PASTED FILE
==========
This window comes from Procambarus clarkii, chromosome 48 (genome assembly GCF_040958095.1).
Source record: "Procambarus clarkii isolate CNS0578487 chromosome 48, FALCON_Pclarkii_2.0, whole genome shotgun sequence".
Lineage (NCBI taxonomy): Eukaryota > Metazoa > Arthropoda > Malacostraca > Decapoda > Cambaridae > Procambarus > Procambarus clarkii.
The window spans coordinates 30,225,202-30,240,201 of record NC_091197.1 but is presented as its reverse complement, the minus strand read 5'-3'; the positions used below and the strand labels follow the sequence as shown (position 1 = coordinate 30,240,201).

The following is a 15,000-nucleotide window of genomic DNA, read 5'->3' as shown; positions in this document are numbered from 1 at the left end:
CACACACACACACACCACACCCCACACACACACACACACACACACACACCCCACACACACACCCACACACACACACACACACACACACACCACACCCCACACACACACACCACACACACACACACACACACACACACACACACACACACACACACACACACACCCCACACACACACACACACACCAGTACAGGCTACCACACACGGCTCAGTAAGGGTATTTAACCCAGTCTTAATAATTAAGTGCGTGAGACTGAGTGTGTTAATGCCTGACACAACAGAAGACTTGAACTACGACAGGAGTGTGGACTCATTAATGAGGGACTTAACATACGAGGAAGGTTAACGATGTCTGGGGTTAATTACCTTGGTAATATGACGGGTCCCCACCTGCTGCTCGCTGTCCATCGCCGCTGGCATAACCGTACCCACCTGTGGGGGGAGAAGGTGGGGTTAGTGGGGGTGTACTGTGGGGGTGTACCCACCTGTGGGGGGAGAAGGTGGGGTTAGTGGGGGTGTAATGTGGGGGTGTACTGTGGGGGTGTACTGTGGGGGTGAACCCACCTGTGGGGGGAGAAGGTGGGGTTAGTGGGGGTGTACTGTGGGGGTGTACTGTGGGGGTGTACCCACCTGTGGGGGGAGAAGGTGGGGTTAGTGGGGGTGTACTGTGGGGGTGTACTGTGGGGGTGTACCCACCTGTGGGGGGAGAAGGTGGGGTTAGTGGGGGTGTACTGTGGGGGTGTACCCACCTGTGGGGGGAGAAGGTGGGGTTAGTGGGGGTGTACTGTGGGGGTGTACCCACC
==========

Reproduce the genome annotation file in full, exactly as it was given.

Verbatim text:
This window comes from Procambarus clarkii, chromosome 48 (genome assembly GCF_040958095.1).
Source record: "Procambarus clarkii isolate CNS0578487 chromosome 48, FALCON_Pclarkii_2.0, whole genome shotgun sequence".
Lineage (NCBI taxonomy): Eukaryota > Metazoa > Arthropoda > Malacostraca > Decapoda > Cambaridae > Procambarus > Procambarus clarkii.
The window spans coordinates 30,225,202-30,240,201 of record NC_091197.1 but is presented as its reverse complement, the minus strand read 5'-3'; the positions used below and the strand labels follow the sequence as shown (position 1 = coordinate 30,240,201).

The following is a 15,000-nucleotide window of genomic DNA, read 5'->3' as shown; positions in this document are numbered from 1 at the left end:
CACACACACACACACCACACCCCACACACACACACACACACACACACACCCCACACACACACCCACACACACACACACACACACACACACCACACCCCACACACACACACCACACACACACACACACACACACACACACACACACACACACACACACACACACCCCACACACACACACACACACCAGTACAGGCTACCACACACGGCTCAGTAAGGGTATTTAACCCAGTCTTAATAATTAAGTGCGTGAGACTGAGTGTGTTAATGCCTGACACAACAGAAGACTTGAACTACGACAGGAGTGTGGACTCATTAATGAGGGACTTAACATACGAGGAAGGTTAACGATGTCTGGGGTTAATTACCTTGGTAATATGACGGGTCCCCACCTGCTGCTCGCTGTCCATCGCCGCTGGCATAACCGTACCCACCTGTGGGGGGAGAAGGTGGGGTTAGTGGGGGTGTACTGTGGGGGTGTACCCACCTGTGGGGGGAGAAGGTGGGGTTAGTGGGGGTGTAATGTGGGGGTGTACTGTGGGGGTGTACTGTGGGGGTGAACCCACCTGTGGGGGGAGAAGGTGGGGTTAGTGGGGGTGTACTGTGGGGGTGTACTGTGGGGGTGTACCCACCTGTGGGGGGAGAAGGTGGGGTTAGTGGGGGTGTACTGTGGGGGTGTACTGTGGGGGTGTACCCACCTGTGGGGGGAGAAGGTGGGGTTAGTGGGGGTGTACTGTGGGGGTGTACCCACCTGTGGGGGGAGAAGGTGGGGTTAGTGGGGGTGTACTGTGGGGGTGTACCCACC